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DB Unit 3 1960s - They wanted to be treated the same in the...

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In Australia, the 1960s was a decade of political and social upheaval. The younger generation challenged the traditional values of the government from their parent’s generation. They actively opposed the decisions of the government. Women were beginning to demand equal rights and others called for racial equality. Many of the younger generation demonstrated against the Vietnam War, conscription and the nuclear industry. Australia’s population began to increase during the 1960s as European and British immigrants began to arrive. During the late 1960s, many of the women in Australia began to question their roles in society that was seemingly assigned to them. Many of the women started to feel that there was more to life than just raising children and taking care of their homes. Others were dissatisfied at being confined to traditionally 'female' occupations like teaching, administration and secretarial work. The women began to protest the government wanting equal rights in all different aspects of life.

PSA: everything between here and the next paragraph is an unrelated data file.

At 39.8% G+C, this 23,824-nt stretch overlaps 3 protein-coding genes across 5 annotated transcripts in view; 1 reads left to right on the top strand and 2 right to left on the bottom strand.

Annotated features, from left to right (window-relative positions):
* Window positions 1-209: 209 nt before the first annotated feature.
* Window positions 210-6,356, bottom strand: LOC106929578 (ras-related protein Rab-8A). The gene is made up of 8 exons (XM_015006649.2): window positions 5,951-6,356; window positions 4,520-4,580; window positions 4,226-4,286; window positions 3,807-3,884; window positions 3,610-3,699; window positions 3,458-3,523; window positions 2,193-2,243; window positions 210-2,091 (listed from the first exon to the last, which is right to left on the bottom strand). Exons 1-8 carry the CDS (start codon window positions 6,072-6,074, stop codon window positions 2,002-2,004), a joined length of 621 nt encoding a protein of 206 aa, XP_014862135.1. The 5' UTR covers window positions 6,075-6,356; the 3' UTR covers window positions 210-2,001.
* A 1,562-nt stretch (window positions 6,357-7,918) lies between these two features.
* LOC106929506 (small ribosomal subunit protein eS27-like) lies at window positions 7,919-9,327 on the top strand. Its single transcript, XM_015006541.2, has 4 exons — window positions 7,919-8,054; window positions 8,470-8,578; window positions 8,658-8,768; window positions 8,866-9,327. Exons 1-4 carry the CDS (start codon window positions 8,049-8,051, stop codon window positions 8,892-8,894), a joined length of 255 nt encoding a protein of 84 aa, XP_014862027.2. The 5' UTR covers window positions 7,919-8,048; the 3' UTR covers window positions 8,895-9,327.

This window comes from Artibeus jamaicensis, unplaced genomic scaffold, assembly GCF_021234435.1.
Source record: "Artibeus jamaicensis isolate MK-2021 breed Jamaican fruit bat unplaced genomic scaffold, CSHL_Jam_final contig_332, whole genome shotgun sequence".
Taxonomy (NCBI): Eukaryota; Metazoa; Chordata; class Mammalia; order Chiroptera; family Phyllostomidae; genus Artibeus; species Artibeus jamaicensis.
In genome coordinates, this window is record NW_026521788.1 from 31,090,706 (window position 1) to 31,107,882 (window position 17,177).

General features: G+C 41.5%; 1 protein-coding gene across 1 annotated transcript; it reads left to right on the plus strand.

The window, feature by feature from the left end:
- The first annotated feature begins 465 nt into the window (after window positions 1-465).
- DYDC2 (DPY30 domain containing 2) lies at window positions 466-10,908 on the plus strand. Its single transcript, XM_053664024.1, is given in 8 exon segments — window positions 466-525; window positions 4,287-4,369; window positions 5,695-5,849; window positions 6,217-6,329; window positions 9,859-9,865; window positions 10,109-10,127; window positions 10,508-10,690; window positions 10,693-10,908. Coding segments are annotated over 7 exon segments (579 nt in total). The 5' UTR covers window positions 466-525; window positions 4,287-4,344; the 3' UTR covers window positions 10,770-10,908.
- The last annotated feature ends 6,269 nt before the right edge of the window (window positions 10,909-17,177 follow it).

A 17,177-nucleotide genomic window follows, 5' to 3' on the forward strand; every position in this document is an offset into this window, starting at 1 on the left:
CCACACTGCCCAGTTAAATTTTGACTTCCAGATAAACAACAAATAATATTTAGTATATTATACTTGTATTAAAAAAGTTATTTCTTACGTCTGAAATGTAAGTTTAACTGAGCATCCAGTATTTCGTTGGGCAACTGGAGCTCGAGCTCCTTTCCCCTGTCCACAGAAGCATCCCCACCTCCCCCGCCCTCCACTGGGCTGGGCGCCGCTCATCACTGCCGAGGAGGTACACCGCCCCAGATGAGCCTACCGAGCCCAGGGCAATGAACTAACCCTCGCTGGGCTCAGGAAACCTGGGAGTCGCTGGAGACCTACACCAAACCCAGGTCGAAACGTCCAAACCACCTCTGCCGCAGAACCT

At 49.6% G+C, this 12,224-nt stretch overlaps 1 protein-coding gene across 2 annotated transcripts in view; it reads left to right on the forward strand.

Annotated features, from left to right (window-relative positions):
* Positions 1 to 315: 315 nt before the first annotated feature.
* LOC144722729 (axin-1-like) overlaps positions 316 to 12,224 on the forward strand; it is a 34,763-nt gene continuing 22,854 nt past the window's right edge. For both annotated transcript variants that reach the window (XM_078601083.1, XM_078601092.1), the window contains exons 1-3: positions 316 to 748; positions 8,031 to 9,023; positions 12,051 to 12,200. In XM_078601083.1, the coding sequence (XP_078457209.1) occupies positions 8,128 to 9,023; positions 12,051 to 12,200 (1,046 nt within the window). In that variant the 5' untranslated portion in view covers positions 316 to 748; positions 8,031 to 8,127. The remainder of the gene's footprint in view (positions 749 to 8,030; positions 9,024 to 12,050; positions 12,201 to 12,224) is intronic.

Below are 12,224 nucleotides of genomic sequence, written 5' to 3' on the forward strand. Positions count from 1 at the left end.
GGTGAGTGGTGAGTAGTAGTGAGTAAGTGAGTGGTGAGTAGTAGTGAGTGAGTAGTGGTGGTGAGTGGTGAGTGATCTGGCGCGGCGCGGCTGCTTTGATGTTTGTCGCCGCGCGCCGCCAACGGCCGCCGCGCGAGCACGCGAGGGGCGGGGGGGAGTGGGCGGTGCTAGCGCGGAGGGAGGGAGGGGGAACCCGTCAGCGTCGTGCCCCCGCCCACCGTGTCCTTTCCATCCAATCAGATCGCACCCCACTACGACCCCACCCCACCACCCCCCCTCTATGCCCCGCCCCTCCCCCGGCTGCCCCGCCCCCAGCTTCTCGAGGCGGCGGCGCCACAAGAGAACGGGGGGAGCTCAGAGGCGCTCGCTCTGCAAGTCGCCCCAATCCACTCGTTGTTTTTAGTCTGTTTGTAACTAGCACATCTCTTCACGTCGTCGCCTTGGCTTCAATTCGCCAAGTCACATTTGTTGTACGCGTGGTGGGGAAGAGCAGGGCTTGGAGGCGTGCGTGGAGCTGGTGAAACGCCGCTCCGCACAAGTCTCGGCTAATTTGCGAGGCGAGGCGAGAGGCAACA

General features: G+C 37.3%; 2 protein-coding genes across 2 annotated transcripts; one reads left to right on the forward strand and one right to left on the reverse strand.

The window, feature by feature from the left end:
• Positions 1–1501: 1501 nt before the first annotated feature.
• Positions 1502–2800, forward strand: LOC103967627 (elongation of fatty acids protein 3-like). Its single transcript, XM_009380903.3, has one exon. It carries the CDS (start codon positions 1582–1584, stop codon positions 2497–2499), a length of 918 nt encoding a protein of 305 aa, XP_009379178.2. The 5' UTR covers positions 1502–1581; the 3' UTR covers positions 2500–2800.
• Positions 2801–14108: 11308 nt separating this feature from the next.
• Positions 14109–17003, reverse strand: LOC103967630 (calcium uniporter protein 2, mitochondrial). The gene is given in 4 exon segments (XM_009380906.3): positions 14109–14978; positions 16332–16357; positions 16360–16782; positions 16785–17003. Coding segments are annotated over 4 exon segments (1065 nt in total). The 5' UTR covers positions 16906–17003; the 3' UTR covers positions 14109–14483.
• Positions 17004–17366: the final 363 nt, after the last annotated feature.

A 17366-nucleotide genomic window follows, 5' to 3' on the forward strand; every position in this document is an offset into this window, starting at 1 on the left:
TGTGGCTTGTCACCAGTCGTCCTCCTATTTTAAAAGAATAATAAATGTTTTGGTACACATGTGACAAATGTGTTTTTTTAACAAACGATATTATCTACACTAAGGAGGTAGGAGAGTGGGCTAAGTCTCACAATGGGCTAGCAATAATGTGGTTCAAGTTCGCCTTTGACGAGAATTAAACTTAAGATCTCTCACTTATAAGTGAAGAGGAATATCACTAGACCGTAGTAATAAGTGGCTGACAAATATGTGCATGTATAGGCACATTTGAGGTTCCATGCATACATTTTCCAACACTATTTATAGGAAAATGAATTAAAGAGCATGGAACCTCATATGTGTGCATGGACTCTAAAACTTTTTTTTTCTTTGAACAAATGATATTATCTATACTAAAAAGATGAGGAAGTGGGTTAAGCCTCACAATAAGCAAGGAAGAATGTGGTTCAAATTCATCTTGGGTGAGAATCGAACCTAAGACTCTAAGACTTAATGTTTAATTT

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Unformatted text preview: They wanted to be treated the same in the workplace, education, politics and sports. The birth control pill was introduced to women in the 1960s. There was a huge impact on society when this happened. It had granted women sexual freedom and allowed them to control when and if they wanted to have children. Ireland in the sixties was drab. The Catholic Church still held authority, there was even a clause in the Irish Constitution, since removed, which recognised the special position of the Catholic Church. Unemployment was high, with many people taking the boat to the UK or the US. In the later years of the sixties, Ireland began to become more liberal. Economically, things improved, and with the availability of BBC TV, Irish people could see for themselves how others lived. When Ireland joined the Common Market (EU) in the early seventies, things changed. Some people even think for the better....
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